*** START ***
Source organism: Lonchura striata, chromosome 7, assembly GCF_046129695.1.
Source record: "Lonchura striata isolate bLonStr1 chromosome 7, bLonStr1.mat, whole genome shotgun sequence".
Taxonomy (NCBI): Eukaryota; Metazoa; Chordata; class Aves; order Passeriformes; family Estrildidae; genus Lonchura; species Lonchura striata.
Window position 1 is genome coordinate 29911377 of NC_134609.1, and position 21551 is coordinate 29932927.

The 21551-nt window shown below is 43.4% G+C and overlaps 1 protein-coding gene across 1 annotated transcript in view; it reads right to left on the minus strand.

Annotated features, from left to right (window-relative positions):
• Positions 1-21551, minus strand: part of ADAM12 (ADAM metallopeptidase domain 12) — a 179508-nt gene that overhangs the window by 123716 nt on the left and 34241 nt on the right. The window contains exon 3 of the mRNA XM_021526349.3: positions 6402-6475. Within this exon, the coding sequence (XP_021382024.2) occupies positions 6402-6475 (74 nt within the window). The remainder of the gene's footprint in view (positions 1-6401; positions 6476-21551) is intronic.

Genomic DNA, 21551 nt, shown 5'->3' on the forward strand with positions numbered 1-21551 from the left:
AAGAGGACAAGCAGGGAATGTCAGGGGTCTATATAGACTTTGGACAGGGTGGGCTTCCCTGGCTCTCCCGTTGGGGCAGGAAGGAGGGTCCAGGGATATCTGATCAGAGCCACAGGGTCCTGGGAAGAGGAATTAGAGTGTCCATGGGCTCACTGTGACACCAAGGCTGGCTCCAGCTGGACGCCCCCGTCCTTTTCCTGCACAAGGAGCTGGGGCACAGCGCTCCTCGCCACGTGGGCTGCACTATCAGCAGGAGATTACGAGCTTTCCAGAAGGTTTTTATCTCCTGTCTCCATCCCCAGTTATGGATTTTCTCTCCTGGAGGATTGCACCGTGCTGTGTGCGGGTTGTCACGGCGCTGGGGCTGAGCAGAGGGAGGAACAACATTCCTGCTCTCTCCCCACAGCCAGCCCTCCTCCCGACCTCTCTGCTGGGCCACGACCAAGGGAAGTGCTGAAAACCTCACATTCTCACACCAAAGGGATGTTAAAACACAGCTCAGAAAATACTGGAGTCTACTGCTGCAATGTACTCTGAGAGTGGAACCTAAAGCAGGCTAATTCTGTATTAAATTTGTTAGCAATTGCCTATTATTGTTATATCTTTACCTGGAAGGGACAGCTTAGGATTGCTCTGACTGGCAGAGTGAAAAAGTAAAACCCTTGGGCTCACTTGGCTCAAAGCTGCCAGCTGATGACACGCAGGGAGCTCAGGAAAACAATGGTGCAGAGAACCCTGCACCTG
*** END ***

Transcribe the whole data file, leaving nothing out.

Source organism: Lonchura striata, chromosome 7, assembly GCF_046129695.1.
Source record: "Lonchura striata isolate bLonStr1 chromosome 7, bLonStr1.mat, whole genome shotgun sequence".
Taxonomy (NCBI): Eukaryota; Metazoa; Chordata; class Aves; order Passeriformes; family Estrildidae; genus Lonchura; species Lonchura striata.
Window position 1 is genome coordinate 29911377 of NC_134609.1, and position 21551 is coordinate 29932927.

The 21551-nt window shown below is 43.4% G+C and overlaps 1 protein-coding gene across 1 annotated transcript in view; it reads right to left on the minus strand.

Annotated features, from left to right (window-relative positions):
• Positions 1-21551, minus strand: part of ADAM12 (ADAM metallopeptidase domain 12) — a 179508-nt gene that overhangs the window by 123716 nt on the left and 34241 nt on the right. The window contains exon 3 of the mRNA XM_021526349.3: positions 6402-6475. Within this exon, the coding sequence (XP_021382024.2) occupies positions 6402-6475 (74 nt within the window). The remainder of the gene's footprint in view (positions 1-6401; positions 6476-21551) is intronic.

Genomic DNA, 21551 nt, shown 5'->3' on the forward strand with positions numbered 1-21551 from the left:
AAGAGGACAAGCAGGGAATGTCAGGGGTCTATATAGACTTTGGACAGGGTGGGCTTCCCTGGCTCTCCCGTTGGGGCAGGAAGGAGGGTCCAGGGATATCTGATCAGAGCCACAGGGTCCTGGGAAGAGGAATTAGAGTGTCCATGGGCTCACTGTGACACCAAGGCTGGCTCCAGCTGGACGCCCCCGTCCTTTTCCTGCACAAGGAGCTGGGGCACAGCGCTCCTCGCCACGTGGGCTGCACTATCAGCAGGAGATTACGAGCTTTCCAGAAGGTTTTTATCTCCTGTCTCCATCCCCAGTTATGGATTTTCTCTCCTGGAGGATTGCACCGTGCTGTGTGCGGGTTGTCACGGCGCTGGGGCTGAGCAGAGGGAGGAACAACATTCCTGCTCTCTCCCCACAGCCAGCCCTCCTCCCGACCTCTCTGCTGGGCCACGACCAAGGGAAGTGCTGAAAACCTCACATTCTCACACCAAAGGGATGTTAAAACACAGCTCAGAAAATACTGGAGTCTACTGCTGCAATGTACTCTGAGAGTGGAACCTAAAGCAGGCTAATTCTGTATTAAATTTGTTAGCAATTGCCTATTATTGTTATATCTTTACCTGGAAGGGACAGCTTAGGATTGCTCTGACTGGCAGAGTGAAAAAGTAAAACCCTTGGGCTCACTTGGCTCAAAGCTGCCAGCTGATGACACGCAGGGAGCTCAGGAAAACAATGGTGCAGAGAACCCTGCACCTG